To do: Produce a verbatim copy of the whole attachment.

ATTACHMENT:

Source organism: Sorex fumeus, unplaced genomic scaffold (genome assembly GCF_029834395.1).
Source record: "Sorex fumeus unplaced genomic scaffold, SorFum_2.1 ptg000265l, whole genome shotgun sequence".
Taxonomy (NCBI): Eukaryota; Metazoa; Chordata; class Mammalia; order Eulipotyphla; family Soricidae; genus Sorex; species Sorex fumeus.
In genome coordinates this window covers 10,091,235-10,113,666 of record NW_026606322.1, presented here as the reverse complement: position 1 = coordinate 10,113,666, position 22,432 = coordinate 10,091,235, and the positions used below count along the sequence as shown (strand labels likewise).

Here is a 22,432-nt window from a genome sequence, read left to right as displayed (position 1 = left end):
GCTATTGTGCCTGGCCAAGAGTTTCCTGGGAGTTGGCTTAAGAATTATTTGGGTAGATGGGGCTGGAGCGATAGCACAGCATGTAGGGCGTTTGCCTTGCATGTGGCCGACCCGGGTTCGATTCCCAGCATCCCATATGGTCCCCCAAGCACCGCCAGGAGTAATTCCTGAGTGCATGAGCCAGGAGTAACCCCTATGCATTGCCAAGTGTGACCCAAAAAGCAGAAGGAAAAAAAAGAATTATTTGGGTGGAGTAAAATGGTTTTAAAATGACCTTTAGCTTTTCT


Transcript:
Source organism: Sorex fumeus, unplaced genomic scaffold (genome assembly GCF_029834395.1).
Source record: "Sorex fumeus unplaced genomic scaffold, SorFum_2.1 ptg000265l, whole genome shotgun sequence".
Taxonomy (NCBI): Eukaryota; Metazoa; Chordata; class Mammalia; order Eulipotyphla; family Soricidae; genus Sorex; species Sorex fumeus.
In genome coordinates this window covers 10,091,235-10,113,666 of record NW_026606322.1, presented here as the reverse complement: position 1 = coordinate 10,113,666, position 22,432 = coordinate 10,091,235, and the positions used below count along the sequence as shown (strand labels likewise).

Here is a 22,432-nt window from a genome sequence, read left to right as displayed (position 1 = left end):
GCTATTGTGCCTGGCCAAGAGTTTCCTGGGAGTTGGCTTAAGAATTATTTGGGTAGATGGGGCTGGAGCGATAGCACAGCATGTAGGGCGTTTGCCTTGCATGTGGCCGACCCGGGTTCGATTCCCAGCATCCCATATGGTCCCCCAAGCACCGCCAGGAGTAATTCCTGAGTGCATGAGCCAGGAGTAACCCCTATGCATTGCCAAGTGTGACCCAAAAAGCAGAAGGAAAAAAAAGAATTATTTGGGTGGAGTAAAATGGTTTTAAAATGACCTTTAGCTTTTCT